Yes, the above scope *is* a Tele Vue: this 700mm, f/5, “TeleVue-140″ scope debuted in 1996 and incorporated our patented 4-element Nagler-Petzval layout in a 5.5”-class Rich Field refractor. To this day the Tele Vue-140 is the largest diameter, fastest focal ratio, Nagler-Petzval refractor we’ve ever made.
We must admit, this “oldie” does look “stubby” without the threaded-on dew shield. Comparing this 24-year old classic to our current production scopes, you can see how far things have evolved at Tele Vue as well as what has remained over the years. A front-on view of the TV-140 with the dew shield removed reveals an enormous amount of objective glass held by a thin aluminum lens cell which slips inside the 6″ diameter tube. Our modern lens cells on all but the Tele Vue-60 slip over the outside of the main tube providing more mass in the cell itself. For such a large objective, today we would’ve made the front lens cell from stainless steel, as we do in the NP127is, in order to provide a thermal expansion characteristic closer to glass. In a nod to the age of digital imaging, we’ve also implemented dual-speed focusing and no-sag, dual lock knob drawtubes on all our 2″ and larger focusers. The single lock screw, 1:1 ratio, 2″ focuser with its chrome-plated drawtube on the TV-140 looks quaint in comparison to our current focuser, but still works wonderfully for visual observing where the eye can accommodate for slight de-focus.
Then there are the things that haven’t changed: by 1996 we’d settled on the five-hole focuser knob design and ivory colored powder-coated tube which have become hallmark looks for our scopes. In addition, like all our scopes, this scope doesn’t incur the extra size and weight penalty of traditional baffles in the tube to block stray light. Instead, ultra-flat black flocking provides a countless number of tiny “baffles” to confuse stray light and keep it from degrading contrast. Plus, the Nagler-Petzval optical layout continues to be found on our larger scopes.
This particular Tele Vue-140 was #3 in production and was owned by Clyde Bone. He used it as the “eyepiece” on his home-built 30″ Mersenne telescope. The Mersenne is a large telescope that at first glance looks like a Dobsonian, but the light path feeds out of the altitude axis as parallel rays and you observe from a seated position with your feet firmly on the ground. Ted Hume, is now caretaker to Clyde’s scopes and wrote a guest post on Clyde Bone and His Two Unusual Mersenne Telescopes! for our blog.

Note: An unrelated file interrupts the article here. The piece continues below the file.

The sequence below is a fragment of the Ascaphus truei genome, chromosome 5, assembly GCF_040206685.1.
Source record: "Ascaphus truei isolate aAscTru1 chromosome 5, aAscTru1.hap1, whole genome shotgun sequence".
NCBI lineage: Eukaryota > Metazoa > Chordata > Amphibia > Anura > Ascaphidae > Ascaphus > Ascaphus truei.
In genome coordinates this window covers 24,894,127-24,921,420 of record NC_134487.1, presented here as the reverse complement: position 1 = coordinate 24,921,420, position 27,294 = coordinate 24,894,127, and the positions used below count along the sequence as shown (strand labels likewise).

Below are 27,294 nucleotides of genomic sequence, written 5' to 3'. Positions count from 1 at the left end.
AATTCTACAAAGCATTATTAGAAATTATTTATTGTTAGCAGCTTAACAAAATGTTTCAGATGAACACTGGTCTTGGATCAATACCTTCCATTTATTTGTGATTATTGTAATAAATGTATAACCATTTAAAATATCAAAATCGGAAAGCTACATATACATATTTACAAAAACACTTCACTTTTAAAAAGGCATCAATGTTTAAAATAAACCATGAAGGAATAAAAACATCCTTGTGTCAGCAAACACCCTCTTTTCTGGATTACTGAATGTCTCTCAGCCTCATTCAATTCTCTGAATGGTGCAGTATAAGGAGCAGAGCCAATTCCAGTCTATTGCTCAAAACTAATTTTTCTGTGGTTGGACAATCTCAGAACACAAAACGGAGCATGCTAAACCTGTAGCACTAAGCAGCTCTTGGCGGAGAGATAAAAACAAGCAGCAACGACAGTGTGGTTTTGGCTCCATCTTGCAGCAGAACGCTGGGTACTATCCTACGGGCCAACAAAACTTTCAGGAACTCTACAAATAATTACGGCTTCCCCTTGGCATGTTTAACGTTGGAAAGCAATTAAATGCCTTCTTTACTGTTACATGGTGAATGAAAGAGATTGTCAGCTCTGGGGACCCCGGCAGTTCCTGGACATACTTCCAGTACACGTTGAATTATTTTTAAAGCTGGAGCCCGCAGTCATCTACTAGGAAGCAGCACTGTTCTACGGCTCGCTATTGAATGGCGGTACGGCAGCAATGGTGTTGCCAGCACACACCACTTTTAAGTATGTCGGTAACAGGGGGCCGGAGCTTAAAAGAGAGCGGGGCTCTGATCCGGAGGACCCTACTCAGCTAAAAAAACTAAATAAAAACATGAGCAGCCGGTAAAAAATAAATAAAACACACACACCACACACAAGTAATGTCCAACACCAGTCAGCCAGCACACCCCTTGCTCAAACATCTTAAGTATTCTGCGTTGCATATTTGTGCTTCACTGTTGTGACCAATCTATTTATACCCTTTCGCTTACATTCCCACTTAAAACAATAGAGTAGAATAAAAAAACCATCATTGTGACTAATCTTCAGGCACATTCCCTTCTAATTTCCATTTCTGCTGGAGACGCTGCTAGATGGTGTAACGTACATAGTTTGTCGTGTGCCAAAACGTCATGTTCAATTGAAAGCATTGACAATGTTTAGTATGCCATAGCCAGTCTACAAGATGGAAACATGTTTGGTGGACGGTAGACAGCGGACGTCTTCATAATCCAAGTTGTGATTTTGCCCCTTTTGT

It was Ted who sent the TV-140 to us. Even given extensive use, it was obviously cared for and in very good shape. There was no need for a full “restoration” that would have required any type of refinishing or searching for NOS parts. Nope, this was a “simple” tear-down and rebuild.
Our rebuild process starts and ends with the details. Upon unpacking, all parts and accessories, from the custom case to any hex key sent to us, are noted. Then our master scope tech evaluates the condition and collimation of the scope before any work is done. Any concerns are conveyed to the customer to avoid “surprises” on their end.
Now the scope is fully disassembled. This includes the front and rear doublets on either end of the main tube, focuser housing, drawtube, pinion cap, and pinion.
Everything, particularly the optics, is examined and cleaned. Then the scope is reassembled for final collimation check and testing.
This old scope was built down the road at our former Suffern, NY location. So we decided to give it a tour of the “new” building in Chester, NY. Below we set it up in the kitchen and aimed it at an artificial star field and planetary image chart we often use at Star Parties during the day.
Employing a 21mm Ethos eyepiece, we imaged our test chart using a FoneMate and smartphone camera.
The scope has been returned to Ted, who reports it’s in “perfect condition.” Originally intended to be sold with Clyde’s 30″ Mersenne, unfortunately the scope sits unsold. Without a place to store the scope, Ted has reluctantly and sadly decided to sell its parts, including the Tele Vue-140. If you are interested in acquiring a rare, and in this case storied, Tele Vue-140, contact Ted at firstname.lastname@example.org
- For more background read our blog post: Clyde Bone and His Two Unusual Mersenne Telescopes!
- More blogs on restoring, rebuilding, and renewing Tele Vue hardware.
- Read about Tele Vue’s beginnings on our website (mobile version).